People of the Dorms: Meet Anouck

Interview and photos by Kristina Horinková, editing by Daniela Morris

Photo by Kristina Horinková

“My name is Anouck Lalauze, I am a second-year Social Science major from France. My parents are French, but I lived in the United States for three years. I actually learned to read and write English before French. I’m 19, turning 20 this year.”

Is there some experience in your life that you feel like has shaped you significantly?

I have asthma, a severe form of it. So technically I am constantly in an asthma attack mode, which is one of the reasons why I’m always very red. I’ve been living with that since I was born. Until I was 13, 14, I had inhalers. Then I became allergic to the meds. There was a period when I was just in and out of the emergency room (ER) every two weeks. That definitely shaped me because when I would get out of the ER, I wouldn’t go back to normal life. I would stay in bed. I would look at the ceiling and not be able to do anything – even holding a phone was too heavy. There is no scale to pain and some might think that having that ‘chronic illness’ label is a bit much, but it is a thing and it deeply haunts me. I don’t wanna go back to it. People are always like, how are you? I’m like, I’m here. If I’m here, it’s decent. It shaped me in the sense that I always wanna make the most of everything. I think the only philosophy I got out of it was to make sure to tell the people you love that you love them. Just in case. 

What is the greatest struggle you have overcome? 

My big brother is on the spectrum. It is a very, very large spectrum,  he goes to university, and he has had jobs. But for the longest time when it comes to socialising, that wasn’t really a thing, and it’s still not really. So I took my brother with me everywhere until I moved out. For the longest time I supported my brother through everything and I think the biggest struggle was to see people mistreat him just because he was different. For most of my family there is not even the idea of a potential diagnosis because people have been so hard on him that he has built coping mechanisms. So people think that he is shy and that he is a bit different. And apparently that is enough to be mean. I have been in situations where I saw some of my extended family say, “Oh he’s just so stupid.” In front of him! The hardest thing is to try to have a voice for people who don’t and can’t, and you never know if you are out of line and you never know if they want that. It is a hard balance to find.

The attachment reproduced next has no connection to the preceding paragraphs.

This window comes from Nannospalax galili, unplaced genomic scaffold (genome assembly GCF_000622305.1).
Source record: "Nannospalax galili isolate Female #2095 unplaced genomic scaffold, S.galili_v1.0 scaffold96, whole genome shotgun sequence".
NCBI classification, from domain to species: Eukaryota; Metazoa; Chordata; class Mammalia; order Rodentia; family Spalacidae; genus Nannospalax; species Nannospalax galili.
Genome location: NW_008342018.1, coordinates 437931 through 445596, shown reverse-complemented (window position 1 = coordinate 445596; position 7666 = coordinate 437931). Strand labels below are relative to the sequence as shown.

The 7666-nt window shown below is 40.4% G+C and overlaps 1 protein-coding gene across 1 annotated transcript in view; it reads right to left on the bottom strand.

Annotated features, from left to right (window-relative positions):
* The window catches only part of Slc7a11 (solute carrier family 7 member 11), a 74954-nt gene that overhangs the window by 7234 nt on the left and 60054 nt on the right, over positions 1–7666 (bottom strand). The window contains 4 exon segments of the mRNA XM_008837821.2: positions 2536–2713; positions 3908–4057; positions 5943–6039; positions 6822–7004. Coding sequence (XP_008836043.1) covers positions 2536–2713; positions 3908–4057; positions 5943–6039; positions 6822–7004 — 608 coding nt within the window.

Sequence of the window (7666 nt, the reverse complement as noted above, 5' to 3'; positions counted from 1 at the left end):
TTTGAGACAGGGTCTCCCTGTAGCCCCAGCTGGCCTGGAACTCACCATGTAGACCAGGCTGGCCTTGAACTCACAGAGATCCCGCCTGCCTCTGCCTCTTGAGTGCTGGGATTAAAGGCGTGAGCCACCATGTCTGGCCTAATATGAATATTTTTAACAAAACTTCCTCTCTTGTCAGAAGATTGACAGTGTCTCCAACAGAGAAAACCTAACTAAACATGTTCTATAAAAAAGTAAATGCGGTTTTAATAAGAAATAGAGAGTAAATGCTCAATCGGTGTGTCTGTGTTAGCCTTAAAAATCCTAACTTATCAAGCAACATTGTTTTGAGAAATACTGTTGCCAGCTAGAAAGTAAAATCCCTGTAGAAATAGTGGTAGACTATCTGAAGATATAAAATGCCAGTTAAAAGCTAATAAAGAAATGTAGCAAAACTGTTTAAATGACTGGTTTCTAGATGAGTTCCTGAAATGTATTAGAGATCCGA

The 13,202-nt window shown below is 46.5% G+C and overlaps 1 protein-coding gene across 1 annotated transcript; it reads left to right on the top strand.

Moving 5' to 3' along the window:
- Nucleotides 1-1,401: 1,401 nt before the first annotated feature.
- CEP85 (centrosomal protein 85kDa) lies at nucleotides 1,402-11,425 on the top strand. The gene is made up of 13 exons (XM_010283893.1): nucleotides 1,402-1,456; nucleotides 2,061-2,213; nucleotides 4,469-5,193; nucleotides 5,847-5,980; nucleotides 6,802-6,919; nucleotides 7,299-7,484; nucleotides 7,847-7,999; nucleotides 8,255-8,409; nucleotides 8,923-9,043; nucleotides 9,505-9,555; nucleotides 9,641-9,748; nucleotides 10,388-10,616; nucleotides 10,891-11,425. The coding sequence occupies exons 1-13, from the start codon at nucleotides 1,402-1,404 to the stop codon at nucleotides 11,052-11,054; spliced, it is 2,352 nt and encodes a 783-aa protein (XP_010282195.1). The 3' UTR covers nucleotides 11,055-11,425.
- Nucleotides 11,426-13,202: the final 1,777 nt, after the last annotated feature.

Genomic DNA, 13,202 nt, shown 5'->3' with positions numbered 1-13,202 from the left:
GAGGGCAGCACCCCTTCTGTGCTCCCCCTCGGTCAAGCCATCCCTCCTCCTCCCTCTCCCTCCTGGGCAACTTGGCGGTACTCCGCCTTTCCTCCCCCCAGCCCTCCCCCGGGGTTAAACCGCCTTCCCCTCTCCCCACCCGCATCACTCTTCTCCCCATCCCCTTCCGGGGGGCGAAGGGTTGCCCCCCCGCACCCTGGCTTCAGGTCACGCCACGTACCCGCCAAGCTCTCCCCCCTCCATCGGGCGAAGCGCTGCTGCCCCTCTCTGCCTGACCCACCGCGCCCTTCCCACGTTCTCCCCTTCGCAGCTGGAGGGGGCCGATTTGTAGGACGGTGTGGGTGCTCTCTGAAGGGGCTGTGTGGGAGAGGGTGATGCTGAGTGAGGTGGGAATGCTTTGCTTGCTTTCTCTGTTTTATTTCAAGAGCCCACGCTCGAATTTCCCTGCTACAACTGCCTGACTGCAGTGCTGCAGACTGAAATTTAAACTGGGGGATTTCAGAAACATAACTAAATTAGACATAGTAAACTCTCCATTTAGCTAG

What are some misconceptions people have about you? 

Probably that I am superficial. But at the end of the day, if you just put me in the mountains with a dog, I will be very happy. I like simple stuff. I’m just saying, go out, get some air, see the sun, appreciate all those things that nature has given us. You don’t need to go to the Bahamas to be happy. You can also just cook at home and make yourself a great meal – that’s also self care. People don’t know how little I need to be happy, I guess.

Photo by Kristina Horinková

What is something you want to remind yourself of?

Who cares about a degree? You are just another living human and nobody gives a damn about you. And I don’t believe in metrics or whatever. It’s just humans who have created this concept of society and living together. And then they create this concept of labour, how you need to work to make a living for your own. So we went from collective to individual. And now we are running after money and degrees to sustain a whole system that is the fruit of human imagination. It doesn’t make much sense if you think about it so if I wanna go live with goats, I’ll go live with goats.

What is something that you would share as advice to others?

I don’t think I have anything to teach anybody. Maybe just take a step back, wherever you’re from. I think a lot of kids here have a very privileged life, whatever sexual orientation, whatever skin color, whatever religion, whatever nationality they have. And they don’t really know much about life, you know what I mean? I lived in the American countryside and I lived in french cities and countryside and one thing I realise is that most people are not like the stereotype that is put out there. If you take the time and have a conversation with them, they will listen and learn. Most of them at least. I know it is a big struggle for minorities to have to open up and take it upon themselves to teach everybody all the time. But in general, even a small conversation can go a long way. Take your time with people.

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